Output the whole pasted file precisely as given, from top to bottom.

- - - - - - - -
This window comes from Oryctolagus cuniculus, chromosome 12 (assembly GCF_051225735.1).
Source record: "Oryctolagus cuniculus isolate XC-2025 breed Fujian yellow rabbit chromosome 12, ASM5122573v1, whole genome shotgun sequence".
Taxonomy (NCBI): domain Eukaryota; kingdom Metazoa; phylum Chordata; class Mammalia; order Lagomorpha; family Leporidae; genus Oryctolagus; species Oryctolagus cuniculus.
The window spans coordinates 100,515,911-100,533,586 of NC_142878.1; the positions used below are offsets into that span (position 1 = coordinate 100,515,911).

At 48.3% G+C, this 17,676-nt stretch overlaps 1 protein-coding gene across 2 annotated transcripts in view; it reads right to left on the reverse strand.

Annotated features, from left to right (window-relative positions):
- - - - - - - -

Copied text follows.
This window comes from Oryctolagus cuniculus, chromosome 12 (assembly GCF_051225735.1).
Source record: "Oryctolagus cuniculus isolate XC-2025 breed Fujian yellow rabbit chromosome 12, ASM5122573v1, whole genome shotgun sequence".
Taxonomy (NCBI): domain Eukaryota; kingdom Metazoa; phylum Chordata; class Mammalia; order Lagomorpha; family Leporidae; genus Oryctolagus; species Oryctolagus cuniculus.
The window spans coordinates 100,515,911-100,533,586 of NC_142878.1; the positions used below are offsets into that span (position 1 = coordinate 100,515,911).

At 48.3% G+C, this 17,676-nt stretch overlaps 1 protein-coding gene across 2 annotated transcripts in view; it reads right to left on the reverse strand.

Annotated features, from left to right (window-relative positions):